If you would like to David talking about Us further, you can hear him chatting to me on You Wrote The Book here. I should also add that both my mother and step father have read it and were raving about it this very weekend just gone and they are much tougher critics than me (my mother even said I was being tough on it, I think this may have been that a) it was described as a divorce comedy which when you’re going through a divorce is anything but comical b) I loved One Day so much anything that followed it would have to super impress c) I did like this book a lot so get off my case mum, ha) so there is some extra impetus to read it! What about any of you, have you read it and what did you think?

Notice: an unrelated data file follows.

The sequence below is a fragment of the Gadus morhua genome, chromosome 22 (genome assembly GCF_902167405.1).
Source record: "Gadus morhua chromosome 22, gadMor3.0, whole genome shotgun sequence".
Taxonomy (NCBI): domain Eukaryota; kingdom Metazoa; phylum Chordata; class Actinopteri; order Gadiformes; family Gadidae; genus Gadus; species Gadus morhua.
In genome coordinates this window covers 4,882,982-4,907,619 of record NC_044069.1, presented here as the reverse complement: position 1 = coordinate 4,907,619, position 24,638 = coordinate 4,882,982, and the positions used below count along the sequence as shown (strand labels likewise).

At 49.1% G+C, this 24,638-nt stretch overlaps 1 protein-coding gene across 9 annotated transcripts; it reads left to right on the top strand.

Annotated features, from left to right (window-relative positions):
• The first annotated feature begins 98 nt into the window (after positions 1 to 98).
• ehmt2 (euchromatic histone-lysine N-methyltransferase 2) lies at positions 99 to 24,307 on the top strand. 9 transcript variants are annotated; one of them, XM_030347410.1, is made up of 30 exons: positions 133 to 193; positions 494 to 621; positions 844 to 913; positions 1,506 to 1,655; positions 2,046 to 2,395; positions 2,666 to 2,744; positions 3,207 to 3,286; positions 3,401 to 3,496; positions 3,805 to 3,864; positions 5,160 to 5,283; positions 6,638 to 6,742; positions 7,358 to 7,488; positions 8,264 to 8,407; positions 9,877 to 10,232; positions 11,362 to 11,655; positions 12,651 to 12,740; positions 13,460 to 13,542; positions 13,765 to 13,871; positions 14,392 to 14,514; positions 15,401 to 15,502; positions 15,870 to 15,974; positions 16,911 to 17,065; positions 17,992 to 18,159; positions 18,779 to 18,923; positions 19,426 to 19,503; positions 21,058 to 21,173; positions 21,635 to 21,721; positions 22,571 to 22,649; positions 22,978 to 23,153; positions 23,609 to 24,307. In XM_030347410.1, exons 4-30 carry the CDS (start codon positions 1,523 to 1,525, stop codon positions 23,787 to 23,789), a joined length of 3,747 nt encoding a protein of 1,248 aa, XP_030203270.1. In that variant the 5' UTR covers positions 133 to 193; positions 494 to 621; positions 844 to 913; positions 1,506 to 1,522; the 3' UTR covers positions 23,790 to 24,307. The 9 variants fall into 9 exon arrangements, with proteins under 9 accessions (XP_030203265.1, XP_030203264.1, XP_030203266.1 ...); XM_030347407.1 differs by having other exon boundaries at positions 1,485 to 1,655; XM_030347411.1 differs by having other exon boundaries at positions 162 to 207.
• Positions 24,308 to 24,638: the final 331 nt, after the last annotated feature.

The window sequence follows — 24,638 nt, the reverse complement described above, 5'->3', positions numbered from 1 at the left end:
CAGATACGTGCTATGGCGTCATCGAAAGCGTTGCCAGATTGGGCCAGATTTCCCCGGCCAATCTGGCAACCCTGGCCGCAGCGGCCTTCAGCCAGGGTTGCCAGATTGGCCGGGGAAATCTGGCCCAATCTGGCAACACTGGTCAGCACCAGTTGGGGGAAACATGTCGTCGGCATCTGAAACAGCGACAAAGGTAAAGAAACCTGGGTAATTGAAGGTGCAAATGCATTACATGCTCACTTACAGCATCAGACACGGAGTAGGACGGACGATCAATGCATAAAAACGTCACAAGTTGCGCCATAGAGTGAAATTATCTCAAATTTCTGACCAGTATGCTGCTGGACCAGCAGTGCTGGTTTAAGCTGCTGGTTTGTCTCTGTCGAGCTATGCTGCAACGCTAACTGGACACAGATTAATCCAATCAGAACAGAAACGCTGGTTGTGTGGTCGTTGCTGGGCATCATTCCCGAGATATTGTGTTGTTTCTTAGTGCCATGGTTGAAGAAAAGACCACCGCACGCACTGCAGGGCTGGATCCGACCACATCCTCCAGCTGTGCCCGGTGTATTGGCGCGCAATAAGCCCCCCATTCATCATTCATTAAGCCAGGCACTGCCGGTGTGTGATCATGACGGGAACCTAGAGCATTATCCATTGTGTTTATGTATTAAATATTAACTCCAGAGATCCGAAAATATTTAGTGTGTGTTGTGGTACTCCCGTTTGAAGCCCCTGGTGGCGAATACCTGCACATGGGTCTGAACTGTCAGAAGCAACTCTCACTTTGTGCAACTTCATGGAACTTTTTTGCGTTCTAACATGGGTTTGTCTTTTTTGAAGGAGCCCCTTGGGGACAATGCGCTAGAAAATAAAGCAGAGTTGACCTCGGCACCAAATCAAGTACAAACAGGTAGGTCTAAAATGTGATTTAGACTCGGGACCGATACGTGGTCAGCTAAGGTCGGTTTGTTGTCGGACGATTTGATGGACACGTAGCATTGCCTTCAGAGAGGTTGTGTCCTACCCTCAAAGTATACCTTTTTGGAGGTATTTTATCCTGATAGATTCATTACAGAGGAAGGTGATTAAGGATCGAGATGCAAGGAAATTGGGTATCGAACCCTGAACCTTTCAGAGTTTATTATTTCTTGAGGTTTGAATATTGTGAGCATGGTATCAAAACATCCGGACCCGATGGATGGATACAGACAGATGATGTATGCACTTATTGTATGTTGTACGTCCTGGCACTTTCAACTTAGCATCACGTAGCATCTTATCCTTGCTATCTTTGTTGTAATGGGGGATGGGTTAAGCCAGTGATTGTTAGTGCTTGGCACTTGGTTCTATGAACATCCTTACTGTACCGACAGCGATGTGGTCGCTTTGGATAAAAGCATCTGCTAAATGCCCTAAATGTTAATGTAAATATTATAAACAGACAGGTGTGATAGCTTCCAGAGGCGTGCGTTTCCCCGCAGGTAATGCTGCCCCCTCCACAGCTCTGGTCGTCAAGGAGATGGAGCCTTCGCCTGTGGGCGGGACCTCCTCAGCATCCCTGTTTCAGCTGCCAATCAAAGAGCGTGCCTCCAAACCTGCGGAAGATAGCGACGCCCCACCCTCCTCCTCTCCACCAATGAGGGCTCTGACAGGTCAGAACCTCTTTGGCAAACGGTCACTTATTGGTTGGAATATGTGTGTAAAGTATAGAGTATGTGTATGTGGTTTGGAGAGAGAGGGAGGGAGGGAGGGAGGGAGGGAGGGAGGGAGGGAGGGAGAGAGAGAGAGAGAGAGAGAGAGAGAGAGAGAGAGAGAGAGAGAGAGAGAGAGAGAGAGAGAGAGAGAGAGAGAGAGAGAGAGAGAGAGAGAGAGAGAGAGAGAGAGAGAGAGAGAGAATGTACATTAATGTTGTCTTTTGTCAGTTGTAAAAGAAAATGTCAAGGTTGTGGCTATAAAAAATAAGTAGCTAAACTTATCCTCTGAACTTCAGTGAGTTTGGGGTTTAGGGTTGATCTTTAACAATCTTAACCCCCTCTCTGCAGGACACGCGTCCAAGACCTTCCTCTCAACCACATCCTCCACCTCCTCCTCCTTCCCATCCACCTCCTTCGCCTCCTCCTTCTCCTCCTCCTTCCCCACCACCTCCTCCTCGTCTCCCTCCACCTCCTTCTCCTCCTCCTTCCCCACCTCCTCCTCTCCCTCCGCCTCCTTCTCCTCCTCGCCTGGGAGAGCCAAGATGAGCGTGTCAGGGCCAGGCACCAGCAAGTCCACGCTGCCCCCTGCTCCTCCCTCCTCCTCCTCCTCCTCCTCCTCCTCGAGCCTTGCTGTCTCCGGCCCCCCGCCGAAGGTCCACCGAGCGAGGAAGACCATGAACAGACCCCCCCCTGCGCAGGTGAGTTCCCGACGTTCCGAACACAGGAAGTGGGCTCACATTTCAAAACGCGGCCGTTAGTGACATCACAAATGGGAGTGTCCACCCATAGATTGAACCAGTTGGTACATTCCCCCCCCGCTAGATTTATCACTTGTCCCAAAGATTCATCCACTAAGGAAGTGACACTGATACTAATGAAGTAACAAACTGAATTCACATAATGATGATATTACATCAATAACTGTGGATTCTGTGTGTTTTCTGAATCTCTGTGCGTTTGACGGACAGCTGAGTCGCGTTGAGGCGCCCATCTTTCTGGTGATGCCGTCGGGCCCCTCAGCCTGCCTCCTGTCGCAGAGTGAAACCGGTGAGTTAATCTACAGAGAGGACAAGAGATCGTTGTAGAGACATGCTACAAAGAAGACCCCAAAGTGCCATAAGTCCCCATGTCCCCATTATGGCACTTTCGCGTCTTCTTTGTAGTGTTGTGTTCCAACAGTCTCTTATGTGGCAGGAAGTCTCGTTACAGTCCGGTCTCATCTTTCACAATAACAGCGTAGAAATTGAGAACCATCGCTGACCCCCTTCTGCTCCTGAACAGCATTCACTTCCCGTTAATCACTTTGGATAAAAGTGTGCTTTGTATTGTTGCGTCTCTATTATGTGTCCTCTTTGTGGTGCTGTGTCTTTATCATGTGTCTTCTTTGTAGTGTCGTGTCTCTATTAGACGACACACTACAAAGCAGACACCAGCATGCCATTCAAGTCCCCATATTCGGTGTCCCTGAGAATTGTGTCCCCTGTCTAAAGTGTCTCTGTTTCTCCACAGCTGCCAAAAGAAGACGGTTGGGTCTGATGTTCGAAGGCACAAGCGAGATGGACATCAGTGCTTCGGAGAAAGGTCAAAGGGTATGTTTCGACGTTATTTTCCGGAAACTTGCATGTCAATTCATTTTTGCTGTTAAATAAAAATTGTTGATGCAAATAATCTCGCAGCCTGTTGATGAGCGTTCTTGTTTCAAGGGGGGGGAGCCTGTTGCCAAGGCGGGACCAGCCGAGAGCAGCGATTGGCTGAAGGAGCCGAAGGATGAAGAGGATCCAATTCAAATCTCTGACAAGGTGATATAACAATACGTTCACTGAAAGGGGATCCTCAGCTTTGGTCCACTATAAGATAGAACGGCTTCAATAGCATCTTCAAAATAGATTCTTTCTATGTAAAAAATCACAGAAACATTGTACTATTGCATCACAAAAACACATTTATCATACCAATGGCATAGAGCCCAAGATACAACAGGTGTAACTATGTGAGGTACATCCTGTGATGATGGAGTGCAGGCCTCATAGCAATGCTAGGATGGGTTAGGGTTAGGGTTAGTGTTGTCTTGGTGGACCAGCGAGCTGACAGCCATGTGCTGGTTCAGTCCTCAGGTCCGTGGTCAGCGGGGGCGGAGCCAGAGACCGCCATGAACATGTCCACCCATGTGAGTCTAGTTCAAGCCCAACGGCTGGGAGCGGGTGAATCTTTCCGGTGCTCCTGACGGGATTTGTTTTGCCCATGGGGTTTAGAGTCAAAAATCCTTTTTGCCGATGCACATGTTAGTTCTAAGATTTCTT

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The Devil in the Marshalsea – Antonia Hodgson

I don’t read enough historical fiction, something I was mulling over recently, so when my lovely pal Barbara chose Antonia Hodgson’s The Devil in the Marshalsea as her choice for our newly formed book club I was intrigued. I find historical fiction, unless it’s set in the Victorian period, a tricky beast yet as this was a crime novel set in one of London’s most infamous debtors prisons I thought this would be an interesting way to give the genre another whirl especially with a novel that won the CWA Historical Dagger.

Hodder books, paperback, 2014, fiction, 400 pages, bought by myself for book group